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I’m not arguing that the system should be reduced to a single, obvious decision. What I’m saying that that you should never have more complexity than depth. The games of Chess and Go have relatively simple rules that lead to fiendish complexity, to the point where people have dedicated lifetimes to exploring their intricacies. (Compare this to tic-tac-toe, where spending fifteen minutes with the game will tell you everything there is to know about it.) Starcraft has complex rules, but those rules also lead to complex gameplay with great depth. But item selection in World of Warcraft is complexity without depth. Figuring out the rules is a serious undertaking, and you can spend hours reading the wiki and still not know everything. But at the end the decision is usually pretty simple: Does weapon A do more damage then weapon B? All that time spent crunching numbers, just to answer a straightforward question.

Veterans of the game tell me that gear doesn’t matter all that much when you’re leveling. I’m sure they’re right, and it’s a shame. That means the player is regularly being presented with complex, boring, non-decisions and an entire dimension of the game is going to waste.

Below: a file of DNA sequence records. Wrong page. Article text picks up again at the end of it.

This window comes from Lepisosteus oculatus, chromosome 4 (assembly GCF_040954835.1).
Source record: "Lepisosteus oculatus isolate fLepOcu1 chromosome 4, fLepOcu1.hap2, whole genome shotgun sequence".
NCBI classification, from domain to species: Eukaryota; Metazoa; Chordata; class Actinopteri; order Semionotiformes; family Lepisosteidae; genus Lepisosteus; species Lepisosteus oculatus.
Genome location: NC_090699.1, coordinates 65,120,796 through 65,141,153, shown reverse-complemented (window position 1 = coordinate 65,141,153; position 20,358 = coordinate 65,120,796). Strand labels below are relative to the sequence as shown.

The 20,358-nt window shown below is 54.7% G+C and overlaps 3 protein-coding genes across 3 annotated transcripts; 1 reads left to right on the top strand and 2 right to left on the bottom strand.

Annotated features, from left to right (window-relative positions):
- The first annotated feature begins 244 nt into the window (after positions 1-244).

The system is actually better now than it was a year ago. In Cataclysm, a great deal of the system was streamlined. But the underlying problem remains and I don’t think it would be possible to fix it. (Fixing it would mean starting over, and there’s no way players would stand for that. The time required to acquire the highest levels of gear in the game is phenomenal, and it would be horrifying to rob those players of their accomplishments with a reset.)

For me, a better system would be one where the decisions are easy to understand but difficult to make. Decisions that are interesting for players are things like:

  • Ranged weapons with better distance but less damage.
  • Melee weapons that deliver better damage per second but cause fewer (or less severe) critical.
  • Armor that reduces incoming damage but slows your own attack speed.
  • Items that will boost your magic potency but reduce your mana pool.

These are all good tradeoffs, and players could have a lot of fun agonizing over choosing the item that best suits their taste and playstyle. But as it is, the only decision players are given is to decide if they care enough to look this one up on the wiki and run the numbers.

Also the armor should look less ridiculous. That’s not related to the rest of the article, but it needed to be said.

Shamus Young is the guy behind Twenty Sided, DM of the Rings, Stolen Pixels, Shamus Plays, and Drawn to Knowledge. Please don’t suggest plugins to him to fix these problems. He knows, he just feels you shouldn’t need plugins to make a game less obtuse.